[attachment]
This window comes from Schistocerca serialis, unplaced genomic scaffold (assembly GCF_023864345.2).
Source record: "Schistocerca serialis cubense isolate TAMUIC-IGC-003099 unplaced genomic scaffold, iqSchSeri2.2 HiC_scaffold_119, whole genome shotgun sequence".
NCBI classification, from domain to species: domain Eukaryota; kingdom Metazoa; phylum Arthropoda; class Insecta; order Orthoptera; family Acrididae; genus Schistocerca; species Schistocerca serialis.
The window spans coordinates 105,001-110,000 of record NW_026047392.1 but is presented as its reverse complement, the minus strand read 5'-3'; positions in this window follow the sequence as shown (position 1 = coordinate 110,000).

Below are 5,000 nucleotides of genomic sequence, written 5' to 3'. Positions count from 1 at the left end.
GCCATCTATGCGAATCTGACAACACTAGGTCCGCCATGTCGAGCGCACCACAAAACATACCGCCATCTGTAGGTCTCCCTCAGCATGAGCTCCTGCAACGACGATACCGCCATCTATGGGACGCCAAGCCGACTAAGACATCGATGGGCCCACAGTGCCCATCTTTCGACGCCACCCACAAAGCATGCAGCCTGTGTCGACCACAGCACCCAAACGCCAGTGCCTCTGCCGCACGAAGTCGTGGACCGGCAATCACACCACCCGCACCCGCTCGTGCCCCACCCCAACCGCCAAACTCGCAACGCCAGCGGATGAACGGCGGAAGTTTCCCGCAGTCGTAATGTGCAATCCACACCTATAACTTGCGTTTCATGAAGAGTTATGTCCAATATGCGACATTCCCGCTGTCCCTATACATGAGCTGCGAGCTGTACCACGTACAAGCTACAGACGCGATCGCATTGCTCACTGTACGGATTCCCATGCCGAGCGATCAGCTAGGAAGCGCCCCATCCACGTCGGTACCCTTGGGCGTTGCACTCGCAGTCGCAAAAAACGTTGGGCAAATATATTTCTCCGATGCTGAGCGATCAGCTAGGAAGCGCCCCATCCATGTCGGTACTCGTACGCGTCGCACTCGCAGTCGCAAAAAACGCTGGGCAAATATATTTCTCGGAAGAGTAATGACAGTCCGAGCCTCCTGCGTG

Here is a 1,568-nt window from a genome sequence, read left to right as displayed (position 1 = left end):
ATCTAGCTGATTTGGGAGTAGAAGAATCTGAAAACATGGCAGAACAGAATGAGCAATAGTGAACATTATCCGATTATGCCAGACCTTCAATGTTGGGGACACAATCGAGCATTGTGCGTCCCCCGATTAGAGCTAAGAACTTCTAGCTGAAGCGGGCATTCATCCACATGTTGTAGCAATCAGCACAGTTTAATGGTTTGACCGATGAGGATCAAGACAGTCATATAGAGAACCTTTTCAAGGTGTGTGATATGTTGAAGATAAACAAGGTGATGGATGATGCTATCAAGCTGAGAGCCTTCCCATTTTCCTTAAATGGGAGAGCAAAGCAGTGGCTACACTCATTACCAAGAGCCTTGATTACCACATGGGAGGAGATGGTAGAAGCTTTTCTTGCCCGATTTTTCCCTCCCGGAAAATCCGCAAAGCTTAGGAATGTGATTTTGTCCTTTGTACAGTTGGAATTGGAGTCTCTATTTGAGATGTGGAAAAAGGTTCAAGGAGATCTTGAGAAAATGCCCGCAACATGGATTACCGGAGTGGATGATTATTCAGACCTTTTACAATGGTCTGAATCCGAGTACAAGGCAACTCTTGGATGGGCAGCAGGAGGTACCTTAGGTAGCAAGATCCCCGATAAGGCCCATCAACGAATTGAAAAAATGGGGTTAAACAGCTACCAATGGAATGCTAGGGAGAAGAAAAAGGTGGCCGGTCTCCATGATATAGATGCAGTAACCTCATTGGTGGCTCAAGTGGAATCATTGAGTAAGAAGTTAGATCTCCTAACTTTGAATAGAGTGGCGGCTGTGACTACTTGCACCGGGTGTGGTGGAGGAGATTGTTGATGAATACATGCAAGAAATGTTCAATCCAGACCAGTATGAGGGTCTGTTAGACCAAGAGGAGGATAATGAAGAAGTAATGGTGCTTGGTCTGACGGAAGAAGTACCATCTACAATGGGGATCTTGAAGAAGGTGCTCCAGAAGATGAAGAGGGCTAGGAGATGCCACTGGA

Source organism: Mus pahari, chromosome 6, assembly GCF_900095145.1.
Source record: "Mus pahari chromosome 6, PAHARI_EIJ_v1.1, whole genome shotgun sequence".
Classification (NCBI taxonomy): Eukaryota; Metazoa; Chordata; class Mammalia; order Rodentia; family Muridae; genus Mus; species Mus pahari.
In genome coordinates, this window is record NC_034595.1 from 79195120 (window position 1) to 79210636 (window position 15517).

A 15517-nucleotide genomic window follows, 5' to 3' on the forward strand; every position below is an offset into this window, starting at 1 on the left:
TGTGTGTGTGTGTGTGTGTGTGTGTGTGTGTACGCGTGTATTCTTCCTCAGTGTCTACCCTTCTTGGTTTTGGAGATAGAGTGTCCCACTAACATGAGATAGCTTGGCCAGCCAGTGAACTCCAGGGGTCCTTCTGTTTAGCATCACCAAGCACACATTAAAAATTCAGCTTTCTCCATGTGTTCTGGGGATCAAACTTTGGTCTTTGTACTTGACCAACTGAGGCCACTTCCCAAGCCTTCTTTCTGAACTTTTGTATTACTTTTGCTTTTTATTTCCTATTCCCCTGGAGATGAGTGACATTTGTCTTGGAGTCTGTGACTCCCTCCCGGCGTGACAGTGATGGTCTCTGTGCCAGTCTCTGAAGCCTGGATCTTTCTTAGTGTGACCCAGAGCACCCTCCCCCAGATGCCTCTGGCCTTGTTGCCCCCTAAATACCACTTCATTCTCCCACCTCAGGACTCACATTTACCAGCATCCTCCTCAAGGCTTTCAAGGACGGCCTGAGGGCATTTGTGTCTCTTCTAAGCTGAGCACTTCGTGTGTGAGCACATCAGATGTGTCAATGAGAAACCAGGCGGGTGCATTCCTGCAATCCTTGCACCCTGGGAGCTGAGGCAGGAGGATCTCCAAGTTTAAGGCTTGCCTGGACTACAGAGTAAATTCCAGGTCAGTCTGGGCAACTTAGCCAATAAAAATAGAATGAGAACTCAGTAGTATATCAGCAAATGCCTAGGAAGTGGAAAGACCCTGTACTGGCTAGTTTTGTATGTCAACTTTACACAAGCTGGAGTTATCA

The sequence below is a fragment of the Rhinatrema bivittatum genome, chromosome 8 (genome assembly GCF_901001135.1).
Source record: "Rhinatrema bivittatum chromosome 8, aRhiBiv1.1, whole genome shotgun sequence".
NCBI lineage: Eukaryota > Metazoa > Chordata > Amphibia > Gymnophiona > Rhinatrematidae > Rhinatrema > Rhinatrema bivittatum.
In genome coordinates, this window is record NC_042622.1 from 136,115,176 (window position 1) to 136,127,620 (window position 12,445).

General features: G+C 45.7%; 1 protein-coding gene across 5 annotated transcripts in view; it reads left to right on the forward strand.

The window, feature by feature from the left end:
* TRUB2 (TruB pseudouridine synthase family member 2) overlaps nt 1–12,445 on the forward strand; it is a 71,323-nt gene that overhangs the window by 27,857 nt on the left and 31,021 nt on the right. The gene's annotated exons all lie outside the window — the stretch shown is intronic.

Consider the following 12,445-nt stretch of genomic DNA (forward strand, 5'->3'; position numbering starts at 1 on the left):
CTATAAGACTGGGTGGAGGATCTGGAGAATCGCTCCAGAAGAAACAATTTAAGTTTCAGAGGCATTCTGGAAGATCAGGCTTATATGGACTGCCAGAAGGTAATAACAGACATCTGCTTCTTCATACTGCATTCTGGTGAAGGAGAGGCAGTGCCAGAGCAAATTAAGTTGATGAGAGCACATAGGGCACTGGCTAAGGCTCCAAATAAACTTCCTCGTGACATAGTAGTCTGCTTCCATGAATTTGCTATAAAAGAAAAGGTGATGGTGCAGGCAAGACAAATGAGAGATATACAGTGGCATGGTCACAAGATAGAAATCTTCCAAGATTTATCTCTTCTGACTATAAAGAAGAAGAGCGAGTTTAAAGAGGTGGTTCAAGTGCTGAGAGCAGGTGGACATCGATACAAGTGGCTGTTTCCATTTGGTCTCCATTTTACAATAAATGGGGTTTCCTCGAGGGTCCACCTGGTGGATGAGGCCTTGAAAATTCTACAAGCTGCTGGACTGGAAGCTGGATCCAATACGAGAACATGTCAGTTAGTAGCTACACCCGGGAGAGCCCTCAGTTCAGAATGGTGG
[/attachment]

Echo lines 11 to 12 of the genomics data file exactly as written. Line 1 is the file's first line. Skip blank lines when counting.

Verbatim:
Classification (NCBI taxonomy): Eukaryota; Metazoa; Chordata; class Mammalia; order Rodentia; family Muridae; genus Mus; species Mus pahari.
In genome coordinates, this window is record NC_034595.1 from 79195120 (window position 1) to 79210636 (window position 15517).